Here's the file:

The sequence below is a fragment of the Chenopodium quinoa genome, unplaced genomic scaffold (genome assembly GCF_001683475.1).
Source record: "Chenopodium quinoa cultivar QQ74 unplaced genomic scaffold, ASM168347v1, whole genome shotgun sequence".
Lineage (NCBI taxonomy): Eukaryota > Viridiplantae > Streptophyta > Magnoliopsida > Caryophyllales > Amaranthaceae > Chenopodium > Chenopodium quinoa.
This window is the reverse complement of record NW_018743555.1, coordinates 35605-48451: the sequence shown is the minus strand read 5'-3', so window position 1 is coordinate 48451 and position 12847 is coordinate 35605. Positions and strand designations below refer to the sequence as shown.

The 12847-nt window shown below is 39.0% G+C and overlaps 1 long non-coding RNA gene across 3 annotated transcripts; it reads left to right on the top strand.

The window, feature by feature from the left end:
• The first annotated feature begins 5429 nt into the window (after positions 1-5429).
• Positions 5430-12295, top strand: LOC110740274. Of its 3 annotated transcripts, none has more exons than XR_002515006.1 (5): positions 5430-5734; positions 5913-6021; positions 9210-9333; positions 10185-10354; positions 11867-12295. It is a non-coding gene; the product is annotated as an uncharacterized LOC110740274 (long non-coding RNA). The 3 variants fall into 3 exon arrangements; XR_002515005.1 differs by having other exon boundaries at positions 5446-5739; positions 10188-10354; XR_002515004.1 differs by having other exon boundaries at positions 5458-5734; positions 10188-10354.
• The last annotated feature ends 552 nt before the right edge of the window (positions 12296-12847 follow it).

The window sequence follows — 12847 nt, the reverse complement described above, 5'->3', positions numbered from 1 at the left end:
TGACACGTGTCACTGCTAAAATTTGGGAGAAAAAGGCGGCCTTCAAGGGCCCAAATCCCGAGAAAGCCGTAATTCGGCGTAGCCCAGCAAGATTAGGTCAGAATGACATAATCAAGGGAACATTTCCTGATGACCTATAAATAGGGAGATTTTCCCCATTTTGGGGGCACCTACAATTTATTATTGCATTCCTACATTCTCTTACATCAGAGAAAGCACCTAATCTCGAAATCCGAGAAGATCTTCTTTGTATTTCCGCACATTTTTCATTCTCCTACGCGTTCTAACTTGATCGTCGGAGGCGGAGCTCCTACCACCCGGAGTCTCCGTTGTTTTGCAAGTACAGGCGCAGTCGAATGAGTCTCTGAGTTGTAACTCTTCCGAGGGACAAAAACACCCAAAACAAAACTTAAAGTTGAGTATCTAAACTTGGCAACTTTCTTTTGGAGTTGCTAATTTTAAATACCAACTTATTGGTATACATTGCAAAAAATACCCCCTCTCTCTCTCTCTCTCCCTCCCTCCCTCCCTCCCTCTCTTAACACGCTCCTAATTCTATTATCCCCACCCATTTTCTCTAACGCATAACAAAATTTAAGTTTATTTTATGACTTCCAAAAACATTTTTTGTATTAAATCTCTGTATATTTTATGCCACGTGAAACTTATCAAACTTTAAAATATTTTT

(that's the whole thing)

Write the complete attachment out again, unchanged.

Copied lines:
The sequence below is a fragment of the Chenopodium quinoa genome, unplaced genomic scaffold (genome assembly GCF_001683475.1).
Source record: "Chenopodium quinoa cultivar QQ74 unplaced genomic scaffold, ASM168347v1, whole genome shotgun sequence".
Lineage (NCBI taxonomy): Eukaryota > Viridiplantae > Streptophyta > Magnoliopsida > Caryophyllales > Amaranthaceae > Chenopodium > Chenopodium quinoa.
This window is the reverse complement of record NW_018743555.1, coordinates 35605-48451: the sequence shown is the minus strand read 5'-3', so window position 1 is coordinate 48451 and position 12847 is coordinate 35605. Positions and strand designations below refer to the sequence as shown.

The 12847-nt window shown below is 39.0% G+C and overlaps 1 long non-coding RNA gene across 3 annotated transcripts; it reads left to right on the top strand.

The window, feature by feature from the left end:
• The first annotated feature begins 5429 nt into the window (after positions 1-5429).
• Positions 5430-12295, top strand: LOC110740274. Of its 3 annotated transcripts, none has more exons than XR_002515006.1 (5): positions 5430-5734; positions 5913-6021; positions 9210-9333; positions 10185-10354; positions 11867-12295. It is a non-coding gene; the product is annotated as an uncharacterized LOC110740274 (long non-coding RNA). The 3 variants fall into 3 exon arrangements; XR_002515005.1 differs by having other exon boundaries at positions 5446-5739; positions 10188-10354; XR_002515004.1 differs by having other exon boundaries at positions 5458-5734; positions 10188-10354.
• The last annotated feature ends 552 nt before the right edge of the window (positions 12296-12847 follow it).

The window sequence follows — 12847 nt, the reverse complement described above, 5'->3', positions numbered from 1 at the left end:
TGACACGTGTCACTGCTAAAATTTGGGAGAAAAAGGCGGCCTTCAAGGGCCCAAATCCCGAGAAAGCCGTAATTCGGCGTAGCCCAGCAAGATTAGGTCAGAATGACATAATCAAGGGAACATTTCCTGATGACCTATAAATAGGGAGATTTTCCCCATTTTGGGGGCACCTACAATTTATTATTGCATTCCTACATTCTCTTACATCAGAGAAAGCACCTAATCTCGAAATCCGAGAAGATCTTCTTTGTATTTCCGCACATTTTTCATTCTCCTACGCGTTCTAACTTGATCGTCGGAGGCGGAGCTCCTACCACCCGGAGTCTCCGTTGTTTTGCAAGTACAGGCGCAGTCGAATGAGTCTCTGAGTTGTAACTCTTCCGAGGGACAAAAACACCCAAAACAAAACTTAAAGTTGAGTATCTAAACTTGGCAACTTTCTTTTGGAGTTGCTAATTTTAAATACCAACTTATTGGTATACATTGCAAAAAATACCCCCTCTCTCTCTCTCTCTCCCTCCCTCCCTCCCTCCCTCTCTTAACACGCTCCTAATTCTATTATCCCCACCCATTTTCTCTAACGCATAACAAAATTTAAGTTTATTTTATGACTTCCAAAAACATTTTTTGTATTAAATCTCTGTATATTTTATGCCACGTGAAACTTATCAAACTTTAAAATATTTTT